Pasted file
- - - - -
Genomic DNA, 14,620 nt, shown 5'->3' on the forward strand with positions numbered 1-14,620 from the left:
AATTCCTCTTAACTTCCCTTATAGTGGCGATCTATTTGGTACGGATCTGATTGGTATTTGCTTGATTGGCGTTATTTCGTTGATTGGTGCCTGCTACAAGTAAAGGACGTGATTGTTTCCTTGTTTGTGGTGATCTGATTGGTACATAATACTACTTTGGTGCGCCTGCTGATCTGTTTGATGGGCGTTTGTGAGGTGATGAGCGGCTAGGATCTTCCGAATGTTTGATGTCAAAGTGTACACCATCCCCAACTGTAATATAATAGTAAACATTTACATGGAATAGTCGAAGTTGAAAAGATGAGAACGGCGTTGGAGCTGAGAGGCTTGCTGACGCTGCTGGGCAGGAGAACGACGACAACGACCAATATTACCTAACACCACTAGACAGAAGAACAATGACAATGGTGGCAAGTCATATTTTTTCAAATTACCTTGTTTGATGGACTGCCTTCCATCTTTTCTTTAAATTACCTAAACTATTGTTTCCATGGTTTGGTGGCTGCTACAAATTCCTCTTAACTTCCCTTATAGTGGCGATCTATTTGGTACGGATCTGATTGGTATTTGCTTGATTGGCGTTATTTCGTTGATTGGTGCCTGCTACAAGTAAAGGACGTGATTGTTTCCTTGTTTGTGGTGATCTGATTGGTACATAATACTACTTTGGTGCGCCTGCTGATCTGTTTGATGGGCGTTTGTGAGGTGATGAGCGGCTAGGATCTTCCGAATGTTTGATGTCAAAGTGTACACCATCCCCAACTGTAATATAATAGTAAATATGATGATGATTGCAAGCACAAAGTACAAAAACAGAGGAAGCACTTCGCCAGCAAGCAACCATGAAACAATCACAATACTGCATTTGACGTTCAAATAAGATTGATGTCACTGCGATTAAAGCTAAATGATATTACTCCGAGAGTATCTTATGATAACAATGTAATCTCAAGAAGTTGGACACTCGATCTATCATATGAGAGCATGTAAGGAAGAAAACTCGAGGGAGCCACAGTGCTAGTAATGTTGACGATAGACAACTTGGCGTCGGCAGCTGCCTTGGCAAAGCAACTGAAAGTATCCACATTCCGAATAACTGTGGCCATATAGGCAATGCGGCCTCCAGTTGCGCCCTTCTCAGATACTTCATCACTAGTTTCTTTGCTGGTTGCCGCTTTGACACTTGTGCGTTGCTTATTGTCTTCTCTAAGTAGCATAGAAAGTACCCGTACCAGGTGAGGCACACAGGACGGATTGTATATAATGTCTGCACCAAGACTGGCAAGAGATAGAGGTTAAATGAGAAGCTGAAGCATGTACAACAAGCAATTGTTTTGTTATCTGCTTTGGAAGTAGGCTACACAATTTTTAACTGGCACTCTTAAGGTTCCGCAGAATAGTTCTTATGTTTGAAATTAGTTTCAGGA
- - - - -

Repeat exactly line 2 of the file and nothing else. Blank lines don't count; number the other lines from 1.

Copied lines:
AATTCCTCTTAACTTCCCTTATAGTGGCGATCTATTTGGTACGGATCTGATTGGTATTTGCTTGATTGGCGTTATTTCGTTGATTGGTGCCTGCTACAAGTAAAGGACGTGATTGTTTCCTTGTTTGTGGTGATCTGATTGGTACATAATACTACTTTGGTGCGCCTGCTGATCTGTTTGATGGGCGTTTGTGAGGTGATGAGCGGCTAGGATCTTCCGAATGTTTGATGTCAAAGTGTACACCATCCCCAACTGTAATATAATAGTAAACATTTACATGGAATAGTCGAAGTTGAAAAGATGAGAACGGCGTTGGAGCTGAGAGGCTTGCTGACGCTGCTGGGCAGGAGAACGACGACAACGACCAATATTACCTAACACCACTAGACAGAAGAACAATGACAATGGTGGCAAGTCATATTTTTTCAAATTACCTTGTTTGATGGACTGCCTTCCATCTTTTCTTTAAATTACCTAAACTATTGTTTCCATGGTTTGGTGGCTGCTACAAATTCCTCTTAACTTCCCTTATAGTGGCGATCTATTTGGTACGGATCTGATTGGTATTTGCTTGATTGGCGTTATTTCGTTGATTGGTGCCTGCTACAAGTAAAGGACGTGATTGTTTCCTTGTTTGTGGTGATCTGATTGGTACATAATACTACTTTGGTGCGCCTGCTGATCTGTTTGATGGGCGTTTGTGAGGTGATGAGCGGCTAGGATCTTCCGAATGTTTGATGTCAAAGTGTACACCATCCCCAACTGTAATATAATAGTAAATATGATGATGATTGCAAGCACAAAGTACAAAAACAGAGGAAGCACTTCGCCAGCAAGCAACCATGAAACAATCACAATACTGCATTTGACGTTCAAATAAGATTGATGTCACTGCGATTAAAGCTAAATGATATTACTCCGAGAGTATCTTATGATAACAATGTAATCTCAAGAAGTTGGACACTCGATCTATCATATGAGAGCATGTAAGGAAGAAAACTCGAGGGAGCCACAGTGCTAGTAATGTTGACGATAGACAACTTGGCGTCGGCAGCTGCCTTGGCAAAGCAACTGAAAGTATCCACATTCCGAATAACTGTGGCCATATAGGCAATGCGGCCTCCAGTTGCGCCCTTCTCAGATACTTCATCACTAGTTTCTTTGCTGGTTGCCGCTTTGACACTTGTGCGTTGCTTATTGTCTTCTCTAAGTAGCATAGAAAGTACCCGTACCAGGTGAGGCACACAGGACGGATTGTATATAATGTCTGCACCAAGACTGGCAAGAGATAGAGGTTAAATGAGAAGCTGAAGCATGTACAACAAGCAATTGTTTTGTTATCTGCTTTGGAAGTAGGCTACACAATTTTTAACTGGCACTCTTAAGGTTCCGCAGAATAGTTCTTATGTTTGAAATTAGTTTCAGGA